split-index: smudge and add racily clean cache entries to split index Ever since the split index feature was introduced [1], refreshing a split index is prone to a variant of the classic racy git problem. Consider the following sequence of commands updating the split index when the shared index contains a racily clean cache entry, i.e. an entry whose cached stat data matches with the corresponding file in the worktree and the cached mtime matches that of the index: echo "cached content" >file git update-index --split-index --add file echo "dirty worktree" >file # size stays the same! # ... wait ... git update-index --add other-file Normally, when a non-split index is updated, then do_write_index() (the function responsible for writing all kinds of indexes, "regular", split, and shared) recognizes racily clean cache entries, and writes them with smudged stat data, i.e. with file size set to 0. When subsequent git commands read the index, they will notice that the smudged stat data doesn't match with the file in the worktree, and then go on to check the file's content and notice its dirtiness. In the above example, however, in the second 'git update-index' prepare_to_write_split_index() decides which cache entries stored only in the shared index should be replaced in the new split index. Alas, this function never looks out for racily clean cache entries, and since the file's stat data in the worktree hasn't changed since the shared index was written, it won't be replaced in the new split index. Consequently, do_write_index() doesn't even get this racily clean cache entry, and can't smudge its stat data. Subsequent git commands will then see that the index has more recent mtime than the file and that the (not smudged) cached stat data still matches with the file in the worktree, and, ultimately, will erroneously consider the file clean. Modify prepare_to_write_split_index() to recognize racily clean cache entries, and mark them to be added to the split index. Note that there are two places where it should check raciness: first those cache entries that are only stored in the shared index, and then those that have been copied by unpack_trees() from the shared index while it constructed a new index. This way do_write_index() will get these racily clean cache entries as well, and will then write them with smudged stat data to the new split index. This change makes all tests in 't1701-racy-split-index.sh' pass, so flip the two 'test_expect_failure' tests to success. Also add the '#' (as in nr. of trial) to those tests' description that were omitted when the tests expected failure. Note that after this change if the index is split when it contains a racily clean cache entry, then a smudged cache entry will be written both to the new shared and to the new split indexes. This doesn't affect regular git commands: as far as they are concerned this is just an entry in the split index replacing an outdated entry in the shared index. It did affect a few tests in 't1700-split-index.sh', though, because they actually check which entries are stored in the split index; a previous patch in this series has already made the necessary adjustments in 't1700'. And racily clean cache entries and index splitting are rare enough to not worry about the resulting duplicated smudged cache entries, and the additional complexity required to prevent them is not worth it. Several tests failed occasionally when the test suite was run with 'GIT_TEST_SPLIT_INDEX=yes'. Here are those that I managed to trace back to this racy split index problem, starting with those failing more frequently, with a link to a failing Travis CI build job for each. The highlighted line [2] shows when the racy file was written, which is not always in the failing test but in a preceeding setup test. t3903-stash.sh: https://travis-ci.org/git/git/jobs/385542084#L5858 t4024-diff-optimize-common.sh: https://travis-ci.org/git/git/jobs/386531969#L3174 t4015-diff-whitespace.sh: https://travis-ci.org/git/git/jobs/360797600#L8215 t2200-add-update.sh: https://travis-ci.org/git/git/jobs/382543426#L3051 t0090-cache-tree.sh: https://travis-ci.org/git/git/jobs/416583010#L3679 There might be others, e.g. perhaps 't1000-read-tree-m-3way.sh' and others using 'lib-read-tree-m-3way.sh', but I couldn't confirm yet. [1] In the branch leading to the merge commit v2.1.0-rc0~45 (Merge branch 'nd/split-index', 2014-07-16). [2] Note that those highlighted lines are in the 'after failure' fold, and your browser might unhelpfully fold it up before you could take a good look. Signed-off-by: SZEDER Gábor <szeder.dev@gmail.com> Signed-off-by: Junio C Hamano <gitster@pobox.com>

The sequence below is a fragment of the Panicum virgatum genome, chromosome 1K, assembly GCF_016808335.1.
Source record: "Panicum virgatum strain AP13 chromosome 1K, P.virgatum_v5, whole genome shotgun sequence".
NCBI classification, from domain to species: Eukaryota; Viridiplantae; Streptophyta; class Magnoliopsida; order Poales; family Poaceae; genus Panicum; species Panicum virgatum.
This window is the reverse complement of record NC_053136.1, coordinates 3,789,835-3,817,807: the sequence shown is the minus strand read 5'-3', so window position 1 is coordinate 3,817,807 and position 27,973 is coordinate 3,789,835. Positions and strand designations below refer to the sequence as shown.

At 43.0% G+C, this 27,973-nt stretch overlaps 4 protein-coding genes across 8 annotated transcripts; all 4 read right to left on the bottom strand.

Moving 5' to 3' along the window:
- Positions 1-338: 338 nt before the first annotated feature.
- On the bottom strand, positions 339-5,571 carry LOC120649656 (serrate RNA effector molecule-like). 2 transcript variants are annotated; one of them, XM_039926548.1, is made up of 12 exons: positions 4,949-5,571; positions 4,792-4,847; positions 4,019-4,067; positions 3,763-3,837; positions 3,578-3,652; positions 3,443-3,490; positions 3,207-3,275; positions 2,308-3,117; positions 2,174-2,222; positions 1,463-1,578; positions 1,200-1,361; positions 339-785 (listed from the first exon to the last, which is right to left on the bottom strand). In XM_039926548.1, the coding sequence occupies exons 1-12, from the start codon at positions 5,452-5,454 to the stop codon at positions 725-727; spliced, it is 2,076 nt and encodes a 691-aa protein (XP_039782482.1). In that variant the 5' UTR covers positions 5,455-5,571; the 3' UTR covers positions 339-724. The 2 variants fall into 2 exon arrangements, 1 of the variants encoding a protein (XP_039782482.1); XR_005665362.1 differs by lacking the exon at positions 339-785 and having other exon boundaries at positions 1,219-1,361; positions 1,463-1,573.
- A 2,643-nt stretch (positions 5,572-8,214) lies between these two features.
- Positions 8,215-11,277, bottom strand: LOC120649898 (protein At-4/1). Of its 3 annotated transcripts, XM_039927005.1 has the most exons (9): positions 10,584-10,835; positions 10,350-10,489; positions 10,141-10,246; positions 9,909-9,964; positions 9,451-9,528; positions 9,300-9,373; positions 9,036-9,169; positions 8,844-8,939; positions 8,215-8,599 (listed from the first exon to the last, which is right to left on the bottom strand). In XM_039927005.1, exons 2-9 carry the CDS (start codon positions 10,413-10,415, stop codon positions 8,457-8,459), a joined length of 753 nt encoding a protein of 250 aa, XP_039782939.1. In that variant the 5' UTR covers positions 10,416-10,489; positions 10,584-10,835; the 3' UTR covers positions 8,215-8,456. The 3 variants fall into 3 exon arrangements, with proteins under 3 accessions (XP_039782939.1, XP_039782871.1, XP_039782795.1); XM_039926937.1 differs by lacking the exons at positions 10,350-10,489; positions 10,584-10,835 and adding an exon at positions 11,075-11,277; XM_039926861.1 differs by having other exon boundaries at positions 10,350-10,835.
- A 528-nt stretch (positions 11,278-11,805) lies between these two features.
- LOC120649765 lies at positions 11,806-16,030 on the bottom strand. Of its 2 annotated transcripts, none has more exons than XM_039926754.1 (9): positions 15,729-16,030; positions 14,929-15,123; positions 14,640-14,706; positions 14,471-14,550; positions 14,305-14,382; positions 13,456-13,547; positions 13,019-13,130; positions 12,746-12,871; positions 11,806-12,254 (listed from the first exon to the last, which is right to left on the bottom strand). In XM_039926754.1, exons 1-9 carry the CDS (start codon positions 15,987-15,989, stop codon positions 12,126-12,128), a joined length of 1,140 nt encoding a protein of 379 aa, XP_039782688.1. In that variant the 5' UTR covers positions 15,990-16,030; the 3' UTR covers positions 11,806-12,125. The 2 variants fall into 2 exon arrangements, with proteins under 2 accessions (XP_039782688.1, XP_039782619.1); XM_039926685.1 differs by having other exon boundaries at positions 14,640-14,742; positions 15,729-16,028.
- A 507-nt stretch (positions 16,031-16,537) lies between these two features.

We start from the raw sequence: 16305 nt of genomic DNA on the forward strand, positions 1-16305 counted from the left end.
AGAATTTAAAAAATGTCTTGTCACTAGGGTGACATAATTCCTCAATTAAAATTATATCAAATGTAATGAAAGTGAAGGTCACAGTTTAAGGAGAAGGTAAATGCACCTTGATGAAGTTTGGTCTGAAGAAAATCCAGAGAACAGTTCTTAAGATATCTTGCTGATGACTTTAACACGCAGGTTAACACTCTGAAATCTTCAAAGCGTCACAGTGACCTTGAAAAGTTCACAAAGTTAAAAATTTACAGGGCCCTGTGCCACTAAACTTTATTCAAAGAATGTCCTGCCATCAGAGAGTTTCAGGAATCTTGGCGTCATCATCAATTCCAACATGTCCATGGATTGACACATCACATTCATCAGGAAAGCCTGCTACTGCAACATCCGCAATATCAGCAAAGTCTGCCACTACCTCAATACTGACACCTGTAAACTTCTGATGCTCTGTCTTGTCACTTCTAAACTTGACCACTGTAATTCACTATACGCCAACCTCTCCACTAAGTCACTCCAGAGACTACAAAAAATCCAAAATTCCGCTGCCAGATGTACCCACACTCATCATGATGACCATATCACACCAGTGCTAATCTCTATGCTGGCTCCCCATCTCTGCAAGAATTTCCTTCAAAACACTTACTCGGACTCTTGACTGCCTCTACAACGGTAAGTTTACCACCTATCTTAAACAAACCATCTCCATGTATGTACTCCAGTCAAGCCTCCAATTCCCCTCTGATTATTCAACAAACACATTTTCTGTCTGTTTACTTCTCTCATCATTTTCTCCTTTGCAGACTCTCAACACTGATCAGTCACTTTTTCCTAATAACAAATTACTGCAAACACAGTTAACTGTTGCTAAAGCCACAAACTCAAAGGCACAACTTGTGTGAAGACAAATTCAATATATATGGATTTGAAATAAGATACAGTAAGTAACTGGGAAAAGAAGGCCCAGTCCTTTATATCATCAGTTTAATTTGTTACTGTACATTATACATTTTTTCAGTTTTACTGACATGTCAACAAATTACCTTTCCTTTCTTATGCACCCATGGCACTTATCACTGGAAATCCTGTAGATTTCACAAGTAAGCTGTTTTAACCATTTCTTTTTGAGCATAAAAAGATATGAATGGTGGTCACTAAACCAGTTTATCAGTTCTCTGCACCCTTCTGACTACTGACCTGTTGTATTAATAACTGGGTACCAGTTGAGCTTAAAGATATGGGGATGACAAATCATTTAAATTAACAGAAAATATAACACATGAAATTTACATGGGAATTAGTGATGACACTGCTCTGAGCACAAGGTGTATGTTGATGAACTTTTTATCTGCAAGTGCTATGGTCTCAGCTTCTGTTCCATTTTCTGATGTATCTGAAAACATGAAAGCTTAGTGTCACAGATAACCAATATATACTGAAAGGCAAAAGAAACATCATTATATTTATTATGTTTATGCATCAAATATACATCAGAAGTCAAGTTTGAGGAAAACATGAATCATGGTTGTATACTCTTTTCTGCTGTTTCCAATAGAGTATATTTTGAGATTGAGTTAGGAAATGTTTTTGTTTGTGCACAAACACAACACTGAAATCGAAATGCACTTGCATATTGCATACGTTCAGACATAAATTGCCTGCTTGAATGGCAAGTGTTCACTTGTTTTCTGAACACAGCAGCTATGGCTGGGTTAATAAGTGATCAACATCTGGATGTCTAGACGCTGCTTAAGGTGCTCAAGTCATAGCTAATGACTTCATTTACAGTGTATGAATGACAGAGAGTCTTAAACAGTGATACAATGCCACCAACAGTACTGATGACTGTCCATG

4 years ago
} else if (!ce_uptodate(ce) &&
is_racy_timestamp(istate, ce)) {
/*
* A copy of a racily clean cache entry from
* the shared index. It must be added to
* the split index, so the subsequent
* do_write_index() can smudge its stat data.
*/
ce->ce_flags |= CE_UPDATE_IN_BASE;